2 NOOT, Jan van der. Theatrum das ist, Schawplatz 106


Description: Rare first and only German edition, with 20 emblematic woodcuts

NOOT, Jan van der.
Theatrum das ist, Schawplatz, darein die eitelheit der irrdischen unnd vergencklichen dingen und die ubertreffenlichste Gottliche und Himlische sach getzeigt und erkleret wird, nicht weniger lustig und lieblich, als nützlich und anweisslich, allen liebhabern des Göttlichen Worts, der Poeterey und Mälerey ... erstlich in Brabandisch beschrieben, jetz aber in Oberlendisch Teutsch ubergesatzt, durch Balthasarn Froe Rechenmeistern zu Cöln.

[Cologne], [Gottfried Cervicornus the younger?], 1572. 4to. Beautiful richly gold-tooled dark blue goatskin morocco (ca. 1885/90) by Marcellin II and Paul Lortic, sewn on 5 cords, each board with a branch, leaf and berry design made from more than 1000 impressions of 5 stamps and some rolls, the spine with 6 compartments, each with a gold-tooled border, the 2nd and 3rd with the author, title and imprint, the others with decorations, gold-tooled turn-ins, fillets on ribs and board edges, straight-combed endpapers (red, blue, white, green and yellow), headbands in red, blue and yellow, red, green and yellow silk ribbon marker (signed in foot of front turn-in: “LORTIC FRÈRES”). With the gold-tooled red leather bookplate of Robert Hoe on the front paste-down. With each page in an elaborate woodcut border (8 different versions, with the top border separate but usually matching, and most with a circular opening in the foot showing any of 12 different medaillons (2 cm diameter, 1 with the author’s coat of arms and motto, another with his portrait, 2 more with emblematic images and mottos and the rest with arabesque and other decorations), the large woodcut coat of arms and portrait of the author (the arms repeated on the last printed page), and 20 full-page emblematical woodcuts (9 x 7.5 cm) after Marcus Gheeraerts the elder’s etchings for the original Dutch edition, including 1 repeat, used with 2 different texts. Further with 3 woodcut decorated initials (2 large gothic and 1 small roman) and decorative panels built up from arabesque fleurons (the first known use of this pair of fleurons). Set in fraktur types with prelims in italic and Schwabacher, and incidental roman. With both coats of arms and the borders and decorative panel of the last sixteen pages partly coloured in yellow. [115], [1 blank] pp.

Very rare first edition of the German translation of Jan van der Noot's Het theatre oft toon-eel, originally published in Dutch in London in 1568. It is a literal translation from the Dutch by Balthasar Froe and one of the main poetical works of the southern Low Countries nobleman Jan van der Noot (ca. 1539-post 1595), introducing the standards of Renaissance poetry to the Netherlands in an unprecedented way. At the same time the book played an important role in the rising genre of emblematical literature, especially in the Low Countries. The twenty emblems are built around twenty sonnets: 6 loosely translated from Petrarch’s Morte di Madonna Laura, Canzone III; 11 from Joachim du Bellay’s Songe and 4 newly written but based on the Apocalypse. Van der Noot’s commentaries on the Apocalypse are strongly anti-Catholic. The laudatory verses and the verses on Van der Noot’s arms were contributed by the Amsterdam professor Lambertus Barlaeus, the poet Joannes Gigas Secundus and the Cologne painter Gotschalck Sollingen. As a Calvinist, Van der Noot fled Antwerp for London after participating in the failed 1567 revolt that led to the oppressive regime of the Spanish Duke of Alva. His book was first published there, in Dutch and French editions by John Day in 1568 and an English edition by Henry Bynneman in 1569. Day was one of the first printers to use a set of arabesque fleurons cut by Robert Granjon, and the present book, probably influenced by Day, makes the first known use of a mirror-image pair of fleurons that may also have been cut by Granjon and were later used with his documented set: see Vervliet’s forthcoming article on Granjon’s fleurons in the Journal of the Printing Historical Society. They are used to make numerous rectangular decorative panels, the largest (4.5 x 5.5 cm) assembled from 80 fleurons. We have located only three other copies, at the British Library, Glasgow University and the Royal Library in Brussels.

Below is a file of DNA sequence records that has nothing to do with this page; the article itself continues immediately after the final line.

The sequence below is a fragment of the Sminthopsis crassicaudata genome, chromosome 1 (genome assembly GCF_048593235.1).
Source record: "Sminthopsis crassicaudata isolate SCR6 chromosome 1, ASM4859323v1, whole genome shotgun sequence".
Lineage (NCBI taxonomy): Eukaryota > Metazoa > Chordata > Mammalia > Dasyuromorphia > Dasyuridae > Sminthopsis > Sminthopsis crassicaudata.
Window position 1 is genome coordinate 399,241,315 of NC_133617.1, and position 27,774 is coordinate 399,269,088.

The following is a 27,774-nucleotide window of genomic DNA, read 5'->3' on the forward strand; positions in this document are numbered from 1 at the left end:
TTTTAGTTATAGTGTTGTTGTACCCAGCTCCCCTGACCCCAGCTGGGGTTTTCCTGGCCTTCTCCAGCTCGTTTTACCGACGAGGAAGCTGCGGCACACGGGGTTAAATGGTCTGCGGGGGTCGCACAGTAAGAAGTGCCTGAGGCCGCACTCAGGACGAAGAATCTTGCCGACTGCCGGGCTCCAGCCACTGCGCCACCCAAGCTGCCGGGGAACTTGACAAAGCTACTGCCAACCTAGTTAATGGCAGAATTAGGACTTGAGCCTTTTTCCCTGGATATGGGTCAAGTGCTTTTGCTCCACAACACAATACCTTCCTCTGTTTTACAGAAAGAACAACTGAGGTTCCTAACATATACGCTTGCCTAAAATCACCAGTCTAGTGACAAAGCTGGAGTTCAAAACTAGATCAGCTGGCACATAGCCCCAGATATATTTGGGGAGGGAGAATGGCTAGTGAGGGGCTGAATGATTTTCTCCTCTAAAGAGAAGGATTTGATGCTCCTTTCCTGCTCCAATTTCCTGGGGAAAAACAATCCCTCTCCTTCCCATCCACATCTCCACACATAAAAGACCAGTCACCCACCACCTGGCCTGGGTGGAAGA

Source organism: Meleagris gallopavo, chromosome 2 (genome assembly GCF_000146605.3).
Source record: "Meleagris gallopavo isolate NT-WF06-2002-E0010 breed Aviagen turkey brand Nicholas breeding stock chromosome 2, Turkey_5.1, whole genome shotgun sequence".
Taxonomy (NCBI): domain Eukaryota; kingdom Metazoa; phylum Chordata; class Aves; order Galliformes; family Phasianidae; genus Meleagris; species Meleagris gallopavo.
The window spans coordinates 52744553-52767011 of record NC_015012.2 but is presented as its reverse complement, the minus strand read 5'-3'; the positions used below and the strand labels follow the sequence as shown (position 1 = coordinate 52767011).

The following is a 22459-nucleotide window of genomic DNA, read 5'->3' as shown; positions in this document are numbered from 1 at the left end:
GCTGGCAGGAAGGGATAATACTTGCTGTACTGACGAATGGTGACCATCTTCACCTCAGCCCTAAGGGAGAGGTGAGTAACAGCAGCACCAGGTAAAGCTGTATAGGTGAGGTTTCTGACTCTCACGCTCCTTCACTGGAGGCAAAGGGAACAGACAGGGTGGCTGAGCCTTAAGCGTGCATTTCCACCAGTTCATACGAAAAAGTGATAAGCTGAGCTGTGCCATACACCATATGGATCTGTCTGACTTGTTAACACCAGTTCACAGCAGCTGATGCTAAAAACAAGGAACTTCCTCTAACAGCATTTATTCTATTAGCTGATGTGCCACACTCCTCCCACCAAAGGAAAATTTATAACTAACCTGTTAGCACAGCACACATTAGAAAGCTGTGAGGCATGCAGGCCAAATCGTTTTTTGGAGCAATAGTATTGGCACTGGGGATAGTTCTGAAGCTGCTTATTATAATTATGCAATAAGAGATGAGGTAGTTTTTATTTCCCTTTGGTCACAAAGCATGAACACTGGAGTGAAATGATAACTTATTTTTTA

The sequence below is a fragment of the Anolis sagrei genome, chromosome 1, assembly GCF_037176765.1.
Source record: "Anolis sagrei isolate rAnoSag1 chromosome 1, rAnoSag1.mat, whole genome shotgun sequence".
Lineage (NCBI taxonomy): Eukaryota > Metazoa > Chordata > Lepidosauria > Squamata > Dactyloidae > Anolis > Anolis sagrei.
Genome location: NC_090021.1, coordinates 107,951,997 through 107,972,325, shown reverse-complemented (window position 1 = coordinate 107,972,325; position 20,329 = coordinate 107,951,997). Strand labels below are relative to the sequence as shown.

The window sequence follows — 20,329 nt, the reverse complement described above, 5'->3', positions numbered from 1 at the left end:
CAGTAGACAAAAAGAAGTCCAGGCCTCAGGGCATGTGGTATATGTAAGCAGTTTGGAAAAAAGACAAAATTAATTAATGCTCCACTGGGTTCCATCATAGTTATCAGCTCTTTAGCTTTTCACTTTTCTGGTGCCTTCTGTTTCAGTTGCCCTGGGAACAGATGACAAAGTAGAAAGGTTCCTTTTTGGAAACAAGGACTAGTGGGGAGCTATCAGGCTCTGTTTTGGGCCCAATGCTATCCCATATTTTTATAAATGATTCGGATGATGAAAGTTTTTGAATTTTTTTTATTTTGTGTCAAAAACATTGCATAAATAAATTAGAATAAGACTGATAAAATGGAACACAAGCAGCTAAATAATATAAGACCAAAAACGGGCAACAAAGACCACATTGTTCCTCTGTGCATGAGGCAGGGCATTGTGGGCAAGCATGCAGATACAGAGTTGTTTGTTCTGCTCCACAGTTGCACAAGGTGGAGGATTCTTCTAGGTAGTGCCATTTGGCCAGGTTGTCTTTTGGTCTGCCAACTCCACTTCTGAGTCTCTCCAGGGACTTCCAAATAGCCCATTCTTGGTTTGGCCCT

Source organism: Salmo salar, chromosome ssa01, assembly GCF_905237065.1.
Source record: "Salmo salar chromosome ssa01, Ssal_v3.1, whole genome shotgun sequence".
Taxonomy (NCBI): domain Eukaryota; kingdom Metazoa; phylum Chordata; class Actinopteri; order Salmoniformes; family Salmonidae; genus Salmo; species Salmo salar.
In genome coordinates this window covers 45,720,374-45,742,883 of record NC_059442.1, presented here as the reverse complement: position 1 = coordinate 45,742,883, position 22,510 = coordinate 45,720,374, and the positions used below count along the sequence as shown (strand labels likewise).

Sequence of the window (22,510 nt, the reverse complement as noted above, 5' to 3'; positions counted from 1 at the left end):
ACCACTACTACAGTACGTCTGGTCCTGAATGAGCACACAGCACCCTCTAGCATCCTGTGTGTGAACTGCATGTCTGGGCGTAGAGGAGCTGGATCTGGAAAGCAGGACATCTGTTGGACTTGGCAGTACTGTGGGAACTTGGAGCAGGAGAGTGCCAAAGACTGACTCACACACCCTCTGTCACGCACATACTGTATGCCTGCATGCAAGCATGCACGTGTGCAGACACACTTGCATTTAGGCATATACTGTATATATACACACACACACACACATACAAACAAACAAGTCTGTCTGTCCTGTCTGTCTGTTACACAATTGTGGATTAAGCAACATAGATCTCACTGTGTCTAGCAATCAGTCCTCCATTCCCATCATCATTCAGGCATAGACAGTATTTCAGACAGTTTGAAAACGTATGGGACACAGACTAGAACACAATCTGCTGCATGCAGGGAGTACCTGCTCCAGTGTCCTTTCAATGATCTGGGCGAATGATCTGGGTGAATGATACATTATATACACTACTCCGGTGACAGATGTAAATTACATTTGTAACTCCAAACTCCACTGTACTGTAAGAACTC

Marcelin II and Paul Lortic, sons of Marcelin I Lortic, took over their father’s book bindery in 1884 and traded as Lortic frères until 1891. They were the leading fine binders of their day, and may have bound the present book for Robert Hoe (1839-1909), New York printing press manufacturer, bibliophile and first president of the Grolier Club, whose red leather bookplate (with an image of a wooden printing press) is on the paste-down. Although the book itself bears no record of later owners, we suspect it is the copy owned by the Brussels bibliophile General Jacques Willems (1870-1857), son of the Elzevier bibliographer Alphonse Willems. With a tear in the title-page (not affecting the text or border) and one other leaf (very slightly affecting the text without loss) expertly and unobtrusively repaired, and some minor browning and soiling on the first leaves, but still in good condition. The front hinge is cracked, but the binding is otherwise fine. A very rare emblematic work with beautiful woodcuts, beautifully bound by Loric frères.
BMC STC German, p. 655; Cat. foreign books lib. Robert Hoe, 2 (1907), p. 195 (this copy); KVK/WorldCat (2 copies); Vermeylen, Leven en werken van Jonker Jan van der Noot (1899), pp. 45-63, 146 (D); not in Landwehr, German Emblem Books; USTC.; VD16.
  • Number: 1060583 (875G7D2U2AXD)
  • Dealer: Speculum Orbis Nauticum